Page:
and multi-car blister packs and was meant to be solely distributed in Britain. Although there were several very striking models in this line (which are
eminently collectible today), Tomy pulled the plug on its production in 1994.

Other Tomica History

In addition to individually packaged diecast models, Tomy produced several other items under the Tomica moniker.

Perhaps the most ubiquitous item was the gift set. Gift sets consisted of a single, special box containing any number of vehicles, typically four or so.
Since 1971, Tomy has released over 190 different gift sets. Usually, the vehicles in the set are based on existing models, but with either a different
paint job or different body detailing. Gift sets are often based around a theme. For instance, you might have a racing set that consists of formula one
racers, or a fire fighting set made up of various fire engines and related vehicles. Vehicle gift sets have been designed around construction, busing,
safaris, the military, trucking, car races, off-road vehicles, the American highway, airlines, San Francisco....you name it and Tomy has released
it....which makes for a ton of sets to collect ! Perhaps the grand-daddy of all sets was the 'Osaka Castle' set which commemorated the 400th
anniversary of the Osaka Castle. This monster set contained eighty vehicles all in one rather large box. As this set was so large, you'll oftentimes see
individual Osaka Castle Tomicas for sale since it has been easier for owners to sell pieces on an individual basis rather than finding one buyer who
would want to buy or could afford all eighty models. Possibly, the rarest set was the Wedding set. This 8 piece set was produced in 1983 and was
given to the guests who attended the wedding of the Tomy president's son. Good luck in finding one of those...

Tomy also produced the Tomica Long series. These models were typically 1/100 to 1/110 in scale and were sold in special boxes that could
accommodate their long length or larger size. Vehicles that made up this series were typically tractor trailer trucks, buses, or trains - basically vehicles
that could benefit from being in a box larger than the standard Matchbox sized package. This line began in 1977 with four models and continued to be
produced through 1993 with a total of eighteen different models. Over these sixteen years, Tomy made approximately thirty model changes.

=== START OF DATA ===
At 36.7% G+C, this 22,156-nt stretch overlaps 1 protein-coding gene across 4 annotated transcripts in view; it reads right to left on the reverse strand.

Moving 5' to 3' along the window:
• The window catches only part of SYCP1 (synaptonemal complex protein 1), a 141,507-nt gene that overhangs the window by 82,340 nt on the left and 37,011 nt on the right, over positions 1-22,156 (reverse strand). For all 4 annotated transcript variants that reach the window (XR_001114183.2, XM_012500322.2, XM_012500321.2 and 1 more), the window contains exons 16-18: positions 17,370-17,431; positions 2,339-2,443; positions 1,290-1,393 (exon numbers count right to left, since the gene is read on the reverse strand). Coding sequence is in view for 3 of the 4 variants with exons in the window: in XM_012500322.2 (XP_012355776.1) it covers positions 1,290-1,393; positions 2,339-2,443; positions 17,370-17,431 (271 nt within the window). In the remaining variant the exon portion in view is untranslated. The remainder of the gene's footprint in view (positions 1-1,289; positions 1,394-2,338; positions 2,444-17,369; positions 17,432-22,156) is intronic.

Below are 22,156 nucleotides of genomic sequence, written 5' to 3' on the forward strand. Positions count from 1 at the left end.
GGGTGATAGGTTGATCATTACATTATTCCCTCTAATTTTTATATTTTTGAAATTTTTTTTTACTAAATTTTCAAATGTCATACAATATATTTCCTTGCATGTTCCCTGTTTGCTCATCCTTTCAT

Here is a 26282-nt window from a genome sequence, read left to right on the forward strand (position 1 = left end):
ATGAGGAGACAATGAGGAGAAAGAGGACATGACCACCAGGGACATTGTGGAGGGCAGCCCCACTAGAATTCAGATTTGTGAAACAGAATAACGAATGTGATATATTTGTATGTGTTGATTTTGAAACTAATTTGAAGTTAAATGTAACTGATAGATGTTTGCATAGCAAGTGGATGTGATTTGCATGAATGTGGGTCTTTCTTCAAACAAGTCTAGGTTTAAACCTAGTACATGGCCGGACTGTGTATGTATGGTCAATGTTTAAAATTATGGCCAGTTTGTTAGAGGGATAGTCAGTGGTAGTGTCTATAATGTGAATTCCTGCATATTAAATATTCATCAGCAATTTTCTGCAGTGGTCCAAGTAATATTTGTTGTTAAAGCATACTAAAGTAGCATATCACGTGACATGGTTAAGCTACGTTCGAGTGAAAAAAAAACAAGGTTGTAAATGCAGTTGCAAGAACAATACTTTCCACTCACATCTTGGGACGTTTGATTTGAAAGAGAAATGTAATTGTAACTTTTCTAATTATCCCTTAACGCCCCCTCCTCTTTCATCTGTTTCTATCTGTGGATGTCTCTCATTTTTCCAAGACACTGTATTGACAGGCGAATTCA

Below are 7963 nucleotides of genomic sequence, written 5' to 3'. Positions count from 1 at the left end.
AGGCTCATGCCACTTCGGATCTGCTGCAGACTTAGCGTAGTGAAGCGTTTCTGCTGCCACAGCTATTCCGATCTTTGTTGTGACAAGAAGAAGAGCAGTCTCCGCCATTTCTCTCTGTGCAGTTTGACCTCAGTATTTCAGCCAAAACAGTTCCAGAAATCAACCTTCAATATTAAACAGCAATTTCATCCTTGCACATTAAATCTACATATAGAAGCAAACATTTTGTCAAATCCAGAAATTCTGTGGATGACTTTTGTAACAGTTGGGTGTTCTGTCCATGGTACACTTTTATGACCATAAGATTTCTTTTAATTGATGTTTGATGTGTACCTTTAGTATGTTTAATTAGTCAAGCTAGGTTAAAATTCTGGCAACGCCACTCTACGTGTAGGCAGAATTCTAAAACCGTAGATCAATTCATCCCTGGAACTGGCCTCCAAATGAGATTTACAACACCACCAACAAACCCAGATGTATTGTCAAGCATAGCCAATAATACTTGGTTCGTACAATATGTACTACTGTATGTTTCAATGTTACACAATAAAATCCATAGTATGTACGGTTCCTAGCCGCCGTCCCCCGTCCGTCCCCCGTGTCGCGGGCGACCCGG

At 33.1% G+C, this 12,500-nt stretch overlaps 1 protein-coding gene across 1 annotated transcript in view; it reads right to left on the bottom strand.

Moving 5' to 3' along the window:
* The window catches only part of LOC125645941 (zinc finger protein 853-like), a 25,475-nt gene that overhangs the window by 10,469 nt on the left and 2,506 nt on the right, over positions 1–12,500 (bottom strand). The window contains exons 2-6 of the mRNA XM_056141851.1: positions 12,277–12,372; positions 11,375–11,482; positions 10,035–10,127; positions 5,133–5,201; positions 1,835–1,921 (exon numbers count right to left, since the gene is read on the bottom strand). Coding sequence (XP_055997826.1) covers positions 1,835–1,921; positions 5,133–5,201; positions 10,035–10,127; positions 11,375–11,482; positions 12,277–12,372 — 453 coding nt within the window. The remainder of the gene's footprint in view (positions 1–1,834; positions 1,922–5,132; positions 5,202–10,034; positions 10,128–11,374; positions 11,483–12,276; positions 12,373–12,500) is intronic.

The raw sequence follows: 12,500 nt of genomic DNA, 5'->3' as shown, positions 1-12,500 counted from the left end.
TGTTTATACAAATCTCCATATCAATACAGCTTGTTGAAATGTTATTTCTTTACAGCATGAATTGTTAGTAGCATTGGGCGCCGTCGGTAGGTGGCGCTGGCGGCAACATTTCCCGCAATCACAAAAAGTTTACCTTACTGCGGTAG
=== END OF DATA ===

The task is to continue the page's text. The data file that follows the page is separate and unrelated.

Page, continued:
Around 1992, Tomy produced eight diecast Tomicas that could emit sound and light if you pushed down on the vehicle. The models generally
consisted of vans or sedans of the Police or Fire sort. I don't know if this is true, but it appears that this line has been discontinued as none of these
kinds of Tomicas are listed in the '98-99 Tomica catalog.

Tomy also manufactured a number of different diecast train models. Over the years, Tomy included a steam locomotive, a diesel locomotive and even
an honest to goodness San Francisco cable car in their Tomica lines. Tomy eventually expanded their coverage of trains to 'Bullet' trains, carriages,
and wagons that were sold in sets. Much to the dismay of diecast train collectors, they were discontinued in 1989 only to be replaced by models made
of plastic.

In the early 90's, Tomy created a line of fifteen or twenty plastic, battery powered versions of their diecast models. These toys could be run on a
special set of plastic road pieces called PlayRail.

Finally, Tomy produced Tomica World. Initially, Tomica World encompassed a set of plastic buildings and structures such as garages, gas stations,
etc. that could be placed next to blue track-like interconnected roadway pieces that could, in turn, be formed into complex road systems. By the late
'80s, the buildings were redesigned to generally include sidewalks that could surround and interlock with the building base. These building units, in
turn, were designed to fit around a special set of cardboard-like interconnecting road pieces. Although Tomica World pieces are plastic, they are
eminently collectible since we need to drive our little cars around on something... and if that's not fun on a rainy day, I just don't know what is.
Currently, Tomy offers thirteen pieces for purchase.


Credit: 'The Complete World of Tomy Diecast' by Vic Davey and Danny C.Y. Chan, published in 1997 by Northcord, served as the basis for a portion
of the information on this page.

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This story was written by Steve Shaw the webmaster of The Super Great Tomica website. The Super Great Tomica website is the site that originally
inspired me to both collect Tomica and influenced me to become more involved with diecast collecting online. I posted several entries about diecast
shopping in Japan which were the direct result of the Super Great Tomica website. A few years ago Super Great Tomica went offline and all the
valuable resource material went with it. Since then I have not been able to learn anything of what may have happened to the site, or it's founder. If
anyone has any info, please contact me via PM.

The above story has appeared in several incarnations on various websites. Credit for this reincarnation goes to Doug Breithaupt's
Tales of Toy Cars,
and is used with permission.
Doug's original story posting
Story reissued on the Toy Collector
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The Tomica Story
by Steve Shaw